SHADOW Scottish secretary Lesley Laird has called on the country’s MPs to “speak with one voice” and agree a deal over Brexit and devolved powers.

However Ms Laird’s efforts were undermined by her predecessor, Ian Murray, who criticised his own party’s official line on the EU Withdrawal Bill.

The SNP also showed no appetite for compromise, with Nicola Sturgeon writing to Commons Speaker John Bercow complaining the bill is “unconstitutional” as drafted.

She asked Mr Bercow to ensure Scottish Government amendments on devolution were considered when the Bill is debated by MPs tomorrow after a stormy passage in the House of Lords.

In an unprecedented move, Holyrood withheld legislative consent for the bill last month because it would give Westminster control over powers in 24 devolved areas for up to five years.

The UK Government argues this is necessary to create UK-wide frameworks to keep regulations harmonised across the UK internal market. But the Scottish Government says this undermines the devolution settlement.

With Westminster now expected to impose the bill on Scotland against Holyrood’s will, Ms Laird advocated a compromise Labour amendment cutting the five years to three, with Holyrood’s consent only required when the UK legislates in an area involving an international obligation.

She said: “Scotland’s MPs should speak with one voice and back Labour’s bid to protect the devolution settlement “Labour has been the only party making a serious attempt to break the Brexit deadlock, and these proposals are a serious attempt to stop the UK heading towards a constitutional crisis over devolution. The people of Scotland just want this mess fixed.”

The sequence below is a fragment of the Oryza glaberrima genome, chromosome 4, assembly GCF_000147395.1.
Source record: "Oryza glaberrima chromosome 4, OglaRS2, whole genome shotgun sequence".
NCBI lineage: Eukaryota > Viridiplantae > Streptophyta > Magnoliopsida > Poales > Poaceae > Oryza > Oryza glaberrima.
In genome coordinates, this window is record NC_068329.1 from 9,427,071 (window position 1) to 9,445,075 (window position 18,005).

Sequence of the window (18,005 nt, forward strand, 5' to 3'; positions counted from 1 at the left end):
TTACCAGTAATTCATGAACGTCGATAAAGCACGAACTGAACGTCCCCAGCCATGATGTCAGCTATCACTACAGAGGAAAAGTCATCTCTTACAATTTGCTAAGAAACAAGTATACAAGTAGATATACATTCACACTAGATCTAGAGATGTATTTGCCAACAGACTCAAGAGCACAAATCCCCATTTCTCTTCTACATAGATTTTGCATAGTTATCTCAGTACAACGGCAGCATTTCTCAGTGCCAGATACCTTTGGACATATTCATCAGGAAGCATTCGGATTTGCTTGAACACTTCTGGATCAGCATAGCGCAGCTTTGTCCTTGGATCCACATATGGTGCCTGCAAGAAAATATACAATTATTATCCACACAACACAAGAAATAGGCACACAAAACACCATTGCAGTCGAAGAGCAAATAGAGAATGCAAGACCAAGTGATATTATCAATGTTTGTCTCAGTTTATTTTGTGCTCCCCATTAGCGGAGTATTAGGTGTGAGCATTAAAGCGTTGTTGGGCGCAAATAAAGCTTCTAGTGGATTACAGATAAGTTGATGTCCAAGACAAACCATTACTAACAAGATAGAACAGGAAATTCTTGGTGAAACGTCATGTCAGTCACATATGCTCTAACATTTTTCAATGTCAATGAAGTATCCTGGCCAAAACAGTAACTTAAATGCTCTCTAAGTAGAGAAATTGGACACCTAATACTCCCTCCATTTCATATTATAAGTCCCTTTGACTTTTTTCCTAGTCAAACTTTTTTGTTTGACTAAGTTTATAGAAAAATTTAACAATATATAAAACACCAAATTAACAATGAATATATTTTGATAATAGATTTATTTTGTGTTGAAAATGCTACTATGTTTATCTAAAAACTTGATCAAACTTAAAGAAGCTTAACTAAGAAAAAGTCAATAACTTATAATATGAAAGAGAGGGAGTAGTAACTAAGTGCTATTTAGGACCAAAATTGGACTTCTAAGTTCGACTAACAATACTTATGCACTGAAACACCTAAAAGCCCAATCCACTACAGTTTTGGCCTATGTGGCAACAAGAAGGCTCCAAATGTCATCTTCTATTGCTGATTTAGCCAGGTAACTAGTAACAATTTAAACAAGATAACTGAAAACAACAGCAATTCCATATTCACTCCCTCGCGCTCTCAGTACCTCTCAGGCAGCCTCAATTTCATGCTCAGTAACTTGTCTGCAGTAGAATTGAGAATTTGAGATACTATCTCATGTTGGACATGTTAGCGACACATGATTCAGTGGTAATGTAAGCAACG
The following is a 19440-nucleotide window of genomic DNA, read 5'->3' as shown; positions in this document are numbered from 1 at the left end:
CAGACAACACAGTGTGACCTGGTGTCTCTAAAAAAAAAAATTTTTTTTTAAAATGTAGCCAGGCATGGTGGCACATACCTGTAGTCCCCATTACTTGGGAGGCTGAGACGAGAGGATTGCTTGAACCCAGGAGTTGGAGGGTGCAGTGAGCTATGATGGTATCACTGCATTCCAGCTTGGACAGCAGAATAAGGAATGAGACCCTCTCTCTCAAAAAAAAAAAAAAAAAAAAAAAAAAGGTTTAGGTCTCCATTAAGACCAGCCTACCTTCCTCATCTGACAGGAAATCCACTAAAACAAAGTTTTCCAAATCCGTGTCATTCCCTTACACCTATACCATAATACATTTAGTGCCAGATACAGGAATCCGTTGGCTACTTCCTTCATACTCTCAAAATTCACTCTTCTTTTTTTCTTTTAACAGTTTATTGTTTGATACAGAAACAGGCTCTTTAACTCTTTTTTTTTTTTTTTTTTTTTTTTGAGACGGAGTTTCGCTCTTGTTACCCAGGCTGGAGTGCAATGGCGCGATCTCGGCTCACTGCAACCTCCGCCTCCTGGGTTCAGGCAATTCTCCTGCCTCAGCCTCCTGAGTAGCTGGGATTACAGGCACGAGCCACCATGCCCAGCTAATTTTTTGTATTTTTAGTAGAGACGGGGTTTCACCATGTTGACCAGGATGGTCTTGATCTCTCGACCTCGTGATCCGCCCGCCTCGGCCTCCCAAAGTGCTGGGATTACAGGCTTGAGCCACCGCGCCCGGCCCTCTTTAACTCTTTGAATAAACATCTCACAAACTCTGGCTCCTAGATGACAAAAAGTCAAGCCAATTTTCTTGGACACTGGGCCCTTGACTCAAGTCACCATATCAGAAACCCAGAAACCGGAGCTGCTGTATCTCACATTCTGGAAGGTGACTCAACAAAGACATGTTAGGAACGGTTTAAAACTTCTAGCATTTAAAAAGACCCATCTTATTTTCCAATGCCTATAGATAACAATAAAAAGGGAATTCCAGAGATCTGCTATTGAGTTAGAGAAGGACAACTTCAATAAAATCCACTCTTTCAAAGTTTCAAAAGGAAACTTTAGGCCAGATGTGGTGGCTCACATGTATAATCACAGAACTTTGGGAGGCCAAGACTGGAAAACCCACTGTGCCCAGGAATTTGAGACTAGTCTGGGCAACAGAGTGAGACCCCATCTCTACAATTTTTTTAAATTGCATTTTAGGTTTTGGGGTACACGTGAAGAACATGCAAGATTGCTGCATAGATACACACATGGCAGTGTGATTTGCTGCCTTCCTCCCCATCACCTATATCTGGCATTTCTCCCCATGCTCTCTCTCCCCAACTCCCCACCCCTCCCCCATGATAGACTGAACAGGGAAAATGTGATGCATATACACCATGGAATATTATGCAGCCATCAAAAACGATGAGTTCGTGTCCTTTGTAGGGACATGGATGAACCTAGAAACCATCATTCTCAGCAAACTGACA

However Mr Murray attacked his own party for failing to support another amendment keeping the UK in the single market via membership of the European Economic Area (EEA).

He said: “The Government’s Brexit strategy in a complete mess, and it would be ridiculous for Labour to bail out Theresa May when so many Conservative MPs are prepared to rebel. Refusing to vote for the crossparty amendment in favour of EEA membership would be a historic mistake that would cost jobs, and we won’t be forgiven if we let the Tories get away with a hard Brexit when we have the power to stop it.”

In her letter to the Speaker, Ms Sturgeon said that if the bill passed without Holyrood’s consent it would create “an unprecedented constitutional position, which puts at risk 19 years of constitutional convention and practice, on which devolution relies”.

Scottish LibDems’ leader Willie Rennie said: “This is an issue of immense national importance and all of the amendments submitted deserve to be heard and scrutinised.

“Nicola Sturgeon must now do the right thing and instruct her MPs to back Amendment 19 calling for a people’s vote on the final deal and the chance to exit from Brexit.”